Why so defensive, Mumbai?
You have the opposition on 171 for 9 in a knockout game at their home ground after having decided to bowl first. It is no exaggeration to say that you are completely on top. Ideally you will want to get the last wicket as soon as possible. Ideally that will reflect in your field settings against the remaining batsmen, No. 8 and No. 11. Ideally you will not have seven men in the deep against No. 8. Yes, Mumbai captain Wasim Jaffer had seven deep fielders for TP Sudhindra, who has a first-class batting average of 16.05.
Third man, deep point, long-off, long-on, deep midwicket, deep square leg and fine leg made for quite a sight as Mumbai repeatedly tried short deliveries against Sudhindra, as if the only way to get him was to bounce him out. The last wicket partnership consumed 40 minutes and added a crucial 21 runs in what is turning out to be a low-scoring game. Such astonishing defensiveness characterized Mumbai's approach on a day they should have thoroughly dominated after Madhya Pradesh's batting failed.
It wasn't only against the last pair that Mumbai refused to take charge of the game. After having got a wicket in the first over of the match when Zafar Ali was trapped leg-before by Dhawal Kulkarni, Jaffer took men out of the slip cordon as soon as Mohnish Mishra started to attack. That did not stop Mishra from driving at anything pitched up. It instead allowed the surprisingly defensive but in-form Naman Ojha to score a few runs through where third slip would have been.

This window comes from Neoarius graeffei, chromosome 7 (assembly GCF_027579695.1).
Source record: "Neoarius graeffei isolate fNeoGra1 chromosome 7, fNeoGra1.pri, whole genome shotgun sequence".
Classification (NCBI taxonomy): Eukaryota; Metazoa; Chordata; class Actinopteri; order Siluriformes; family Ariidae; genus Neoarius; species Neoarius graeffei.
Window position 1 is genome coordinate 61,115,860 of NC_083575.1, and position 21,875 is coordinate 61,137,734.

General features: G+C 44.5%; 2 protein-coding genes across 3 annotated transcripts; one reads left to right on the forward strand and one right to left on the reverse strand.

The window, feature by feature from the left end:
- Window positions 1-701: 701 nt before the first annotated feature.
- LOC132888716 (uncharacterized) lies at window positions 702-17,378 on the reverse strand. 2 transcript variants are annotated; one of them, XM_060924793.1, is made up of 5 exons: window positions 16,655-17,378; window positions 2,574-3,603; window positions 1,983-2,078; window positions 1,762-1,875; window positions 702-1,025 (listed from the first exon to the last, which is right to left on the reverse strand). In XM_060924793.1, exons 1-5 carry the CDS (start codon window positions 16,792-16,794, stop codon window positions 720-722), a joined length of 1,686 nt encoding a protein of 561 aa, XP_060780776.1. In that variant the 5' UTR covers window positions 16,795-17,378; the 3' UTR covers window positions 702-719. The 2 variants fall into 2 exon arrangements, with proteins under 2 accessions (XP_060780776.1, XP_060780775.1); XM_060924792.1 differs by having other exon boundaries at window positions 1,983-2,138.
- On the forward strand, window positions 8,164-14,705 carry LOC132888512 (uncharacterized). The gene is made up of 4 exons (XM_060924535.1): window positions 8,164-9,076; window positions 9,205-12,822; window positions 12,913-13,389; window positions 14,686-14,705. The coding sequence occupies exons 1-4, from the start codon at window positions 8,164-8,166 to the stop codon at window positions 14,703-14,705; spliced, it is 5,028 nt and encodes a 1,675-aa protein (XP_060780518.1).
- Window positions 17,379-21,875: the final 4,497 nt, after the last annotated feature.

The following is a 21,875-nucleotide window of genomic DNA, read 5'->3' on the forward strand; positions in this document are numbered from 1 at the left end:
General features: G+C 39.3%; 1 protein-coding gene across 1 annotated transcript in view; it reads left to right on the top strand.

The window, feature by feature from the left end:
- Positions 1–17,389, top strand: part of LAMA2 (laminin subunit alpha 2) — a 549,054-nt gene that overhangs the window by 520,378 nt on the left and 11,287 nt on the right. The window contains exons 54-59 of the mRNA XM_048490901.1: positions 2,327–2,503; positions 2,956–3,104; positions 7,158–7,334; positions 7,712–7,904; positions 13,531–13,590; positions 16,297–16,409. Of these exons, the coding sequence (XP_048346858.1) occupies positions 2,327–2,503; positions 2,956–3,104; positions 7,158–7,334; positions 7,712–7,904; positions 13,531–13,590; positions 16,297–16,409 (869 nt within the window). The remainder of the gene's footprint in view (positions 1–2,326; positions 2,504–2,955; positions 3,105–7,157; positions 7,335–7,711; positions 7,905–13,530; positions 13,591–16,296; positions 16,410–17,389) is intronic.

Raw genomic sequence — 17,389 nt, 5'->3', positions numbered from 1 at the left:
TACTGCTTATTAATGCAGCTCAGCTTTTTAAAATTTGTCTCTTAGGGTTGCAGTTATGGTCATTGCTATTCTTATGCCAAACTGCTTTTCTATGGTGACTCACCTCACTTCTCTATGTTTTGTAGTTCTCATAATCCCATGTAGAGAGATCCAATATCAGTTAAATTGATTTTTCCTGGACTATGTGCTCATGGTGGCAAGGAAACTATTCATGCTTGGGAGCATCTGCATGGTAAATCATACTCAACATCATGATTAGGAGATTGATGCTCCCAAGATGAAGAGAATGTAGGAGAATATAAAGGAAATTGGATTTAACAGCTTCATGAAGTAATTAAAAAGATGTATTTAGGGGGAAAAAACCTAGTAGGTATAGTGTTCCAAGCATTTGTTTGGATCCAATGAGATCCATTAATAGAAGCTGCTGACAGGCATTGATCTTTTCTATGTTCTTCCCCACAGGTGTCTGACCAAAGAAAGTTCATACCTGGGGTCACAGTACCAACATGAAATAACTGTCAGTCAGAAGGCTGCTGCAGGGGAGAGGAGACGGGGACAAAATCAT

Mumbai then ran into a batsman who was prepared to treat their attack for what it was - not exactly threatening. Dhawal Kulkarni kept dropping it short and Udit Birla kept pulling and cutting for boundaries. MP were still in trouble at lunch on 115 for 5 but the way Mumbai began the second session further revealed their state of mind. Deep point was in place not only for Birla but also for new batsman Murtaza Ali.
No wonder the same safety-first attitude characterized Mumbai's batting. They had the opportunity to shut MP out of the match by stumps. An uncertain opening partnership of 26 in 14 overs led to the pressure building up on Mumbai instead. No doubt, MP's new-ball attack was disciplined, but it was clear from the manner in which the openers played that their mandate was to bat out time.
It is only for so long that modern batsmen can play the waiting game, though. After having left deliveries for an eternity outside the off stump, Onkar Gurav fell after getting too far across to work a delivery on the leg side. Even Jaffer, of all batsmen, went chasing a rare wide delivery without moving his feet.
After all this, Mumbai still had time left for one more defensive move. With more than 20 minutes left for stumps after the dismissal of Suryakumar Yadav, they sent in a nightwatchman. That he lasted only one delivery is a different matter.
The point is that even by the conservative standards of Mumbai captains of the past, Jaffer's approach bordered on the extreme. It cost them the chance to take control of the quarter-final. It may or may not cost them a place in the semi-final. And for the record, Sudhindra was finally out caught. Not in the deep, but in the slip cordon.
Abhishek Purohit is an editorial assistant at ESPNcricinfo